10.58am Performance data for 5,000 individual consultant surgeons have today been published by NHS England, which the commissioning body has described as a major “major step forward on the transparency journey”.

The data appears on the MyNHS area of the NHS Choices website, officially launched today by the health secretary.  

The data will show whether there clinical outcomes for each consultant are within their expected limits.

The data includes data for three new speciality areas - lung cancer, neurosurgery and urogynaecology – as well as the 10 specialities which published in 2013.

The data for 10 of the 13 specialities will be published in full with three more specialities being published in the coming weeks.

Results included in the Consultant Outcomes Publication (COP) are based on National Clinical Audit data.

The publication of outcomes data began in 2006 with publication of the mortality rates of cardiac surgeons, led by Professor Sir Bruce Keogh, NHS England’s national medical director.

Professor Sir Bruce Keogh said: “This represents another major step forward on the transparency journey. It will help drive up standards, and we are committed to expanding publication into other areas.

“The results demonstrate that surgery in this country is as good as anywhere in the western world and, in some specialities, it is better. The surgical community in this country deserves a great deal of credit for being a world leader in this area.”

Work to compile the data has again been led by the Healthcare Quality Improvement Partnership (HQIP), which manages the National Clinical Audit programme on behalf of NHS England.

HQIP outcomes publication director, Professor Ben Bridgewater, said: “By adding more specialties, more indicators and much greater functionality on NHS Choices, we are providing patients and relatives with a much fuller picture and greater reassurance about the care they are likely to receive.

“This is just one part of a broader information landscape, but a vital one.”

Next year NHS England will publish the one-year and five-year survival rates for individual hospitals for the four commonest cancers – lung, breast, bowel and prostate. These account for 50 per cent of all cancers in England.

10.27am The HSJ/Serco Commission on Hospital Care for Frail Older People sought out examples of good practice from around the NHS. Read about them here.

10.22am In May, HSJ told the story of Mrs Andrews, who, after falling at home, spent seven weeks in hospital and never made it back home.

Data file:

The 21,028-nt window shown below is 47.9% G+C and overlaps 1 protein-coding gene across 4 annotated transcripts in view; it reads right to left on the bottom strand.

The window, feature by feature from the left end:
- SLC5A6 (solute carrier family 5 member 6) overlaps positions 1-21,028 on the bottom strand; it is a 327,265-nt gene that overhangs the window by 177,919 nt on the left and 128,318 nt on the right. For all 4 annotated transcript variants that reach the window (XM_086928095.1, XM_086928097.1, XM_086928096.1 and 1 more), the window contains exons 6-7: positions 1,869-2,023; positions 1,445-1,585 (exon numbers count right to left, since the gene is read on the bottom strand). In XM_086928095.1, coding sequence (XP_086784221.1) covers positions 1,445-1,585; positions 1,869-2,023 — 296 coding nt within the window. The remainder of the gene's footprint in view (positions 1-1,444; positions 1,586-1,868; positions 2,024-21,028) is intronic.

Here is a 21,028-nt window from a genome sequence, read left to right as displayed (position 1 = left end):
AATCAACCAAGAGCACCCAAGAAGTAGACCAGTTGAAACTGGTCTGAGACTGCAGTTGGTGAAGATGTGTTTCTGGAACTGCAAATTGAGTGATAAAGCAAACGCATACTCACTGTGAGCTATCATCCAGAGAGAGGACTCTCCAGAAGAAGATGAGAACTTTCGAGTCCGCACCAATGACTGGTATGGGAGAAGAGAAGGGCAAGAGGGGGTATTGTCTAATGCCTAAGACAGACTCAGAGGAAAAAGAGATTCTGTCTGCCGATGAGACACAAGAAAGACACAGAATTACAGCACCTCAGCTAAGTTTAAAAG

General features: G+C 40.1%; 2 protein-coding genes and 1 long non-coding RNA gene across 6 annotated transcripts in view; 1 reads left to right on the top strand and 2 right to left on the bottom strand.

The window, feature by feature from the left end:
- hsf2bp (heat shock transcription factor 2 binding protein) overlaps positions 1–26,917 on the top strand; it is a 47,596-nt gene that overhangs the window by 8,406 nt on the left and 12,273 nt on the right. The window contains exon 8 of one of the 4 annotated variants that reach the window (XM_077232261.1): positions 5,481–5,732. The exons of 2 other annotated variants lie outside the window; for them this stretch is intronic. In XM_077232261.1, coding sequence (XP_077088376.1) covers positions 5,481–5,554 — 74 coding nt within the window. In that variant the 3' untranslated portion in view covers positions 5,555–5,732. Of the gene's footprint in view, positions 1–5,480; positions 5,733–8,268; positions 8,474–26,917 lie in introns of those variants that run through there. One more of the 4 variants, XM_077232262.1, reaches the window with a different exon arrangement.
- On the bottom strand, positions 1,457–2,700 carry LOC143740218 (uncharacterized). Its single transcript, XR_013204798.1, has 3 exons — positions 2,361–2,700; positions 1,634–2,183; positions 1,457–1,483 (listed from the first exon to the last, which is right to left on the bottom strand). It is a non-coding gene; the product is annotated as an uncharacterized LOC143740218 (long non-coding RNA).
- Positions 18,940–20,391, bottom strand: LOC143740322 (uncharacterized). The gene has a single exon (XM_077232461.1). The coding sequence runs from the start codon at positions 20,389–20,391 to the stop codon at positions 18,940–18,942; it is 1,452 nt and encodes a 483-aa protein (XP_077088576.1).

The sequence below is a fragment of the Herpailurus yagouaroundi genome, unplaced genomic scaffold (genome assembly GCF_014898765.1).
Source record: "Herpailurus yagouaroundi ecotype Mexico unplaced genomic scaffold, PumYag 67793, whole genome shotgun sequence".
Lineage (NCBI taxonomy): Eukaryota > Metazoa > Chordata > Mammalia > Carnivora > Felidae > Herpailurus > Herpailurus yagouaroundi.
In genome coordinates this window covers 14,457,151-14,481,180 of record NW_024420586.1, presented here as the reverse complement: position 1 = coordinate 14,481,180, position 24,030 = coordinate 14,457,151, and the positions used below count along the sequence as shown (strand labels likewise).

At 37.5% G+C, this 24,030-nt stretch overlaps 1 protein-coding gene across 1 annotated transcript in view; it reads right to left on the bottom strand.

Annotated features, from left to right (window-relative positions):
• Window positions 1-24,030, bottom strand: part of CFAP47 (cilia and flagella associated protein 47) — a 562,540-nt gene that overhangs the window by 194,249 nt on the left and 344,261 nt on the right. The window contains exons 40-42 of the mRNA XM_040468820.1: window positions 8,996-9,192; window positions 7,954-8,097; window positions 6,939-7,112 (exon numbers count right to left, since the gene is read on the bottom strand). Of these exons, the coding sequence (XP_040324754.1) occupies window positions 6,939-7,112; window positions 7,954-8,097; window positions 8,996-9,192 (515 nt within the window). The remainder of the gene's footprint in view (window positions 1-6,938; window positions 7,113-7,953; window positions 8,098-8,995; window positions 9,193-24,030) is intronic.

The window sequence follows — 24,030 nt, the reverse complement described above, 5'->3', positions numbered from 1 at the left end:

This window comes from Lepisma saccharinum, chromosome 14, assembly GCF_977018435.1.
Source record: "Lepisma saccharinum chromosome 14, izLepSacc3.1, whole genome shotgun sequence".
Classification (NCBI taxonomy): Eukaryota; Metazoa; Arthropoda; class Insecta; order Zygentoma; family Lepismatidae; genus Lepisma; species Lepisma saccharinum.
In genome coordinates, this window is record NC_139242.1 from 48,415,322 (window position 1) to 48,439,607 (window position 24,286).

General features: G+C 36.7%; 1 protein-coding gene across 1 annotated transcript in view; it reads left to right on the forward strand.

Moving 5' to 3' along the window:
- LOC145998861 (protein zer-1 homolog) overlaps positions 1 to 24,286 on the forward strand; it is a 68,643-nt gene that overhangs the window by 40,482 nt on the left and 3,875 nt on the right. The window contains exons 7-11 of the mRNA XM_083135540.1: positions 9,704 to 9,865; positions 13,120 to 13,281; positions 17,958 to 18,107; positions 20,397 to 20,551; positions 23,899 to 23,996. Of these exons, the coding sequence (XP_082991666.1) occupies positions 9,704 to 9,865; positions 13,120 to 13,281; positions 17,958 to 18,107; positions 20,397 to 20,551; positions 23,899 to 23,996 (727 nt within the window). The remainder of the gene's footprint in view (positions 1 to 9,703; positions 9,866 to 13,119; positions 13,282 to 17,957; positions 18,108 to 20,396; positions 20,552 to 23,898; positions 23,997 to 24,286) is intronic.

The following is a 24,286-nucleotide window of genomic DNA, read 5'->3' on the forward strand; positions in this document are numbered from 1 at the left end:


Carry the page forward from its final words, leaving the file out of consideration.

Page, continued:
In latest HSJ video, Professor David Oliver discusses what went wrong with Mrs Andrews’ care, and how it should have been different.

10.11am Health leaders and patient advocates have welcomed the findings of the HSJ/Serco commission while warning that frail older people were not well managed by “fragmented” healthcare regimes.

10.05am A lack of leadership is limiting the ability of hospitals to provide “best in class care” to elderly patients, with too much variation across providers according to the HSJ Commission on Hospital Care for Frail Older People.

There is a more than threefold variation between areas in rates of emergency admission and occupied bed days for people aged over 65, while eighty per cent of those who stay in hospital longer than 14 days are over 65, according to the commission.

The commission notes that older people are admitted to all clinical areas within a hospital and therefore all doctors need to “acquire the right skills and values”.

9.57am Political leaders’ belief that health and social care integration is the “silver bullet” for the NHS’s financial difficulties is a “myth” and “Messiah concept” that has no realistic prospect of success.

This is the chief conclusion of the HSJ/Serco Commission on Hospital Care for Frail Older People, which also criticises the coalition’s flagship integration project, the better care fund, as having been planned in a “hokey cokey” fashion.

6.30am Good morning and welcome to HSJ Live. The HSJ/Serco Commission on Hospital Care for Frail Older People has published its report.

The commission addressed the problem of how the NHS should care for the country’s increasing number of frail older people. Its central conclusion is that hospital providers and commissioners should not rely on government plans for greater integration between health and social care as a solution – they must and can take action now themselves to tackle the problem.

Find out more and download the main report here.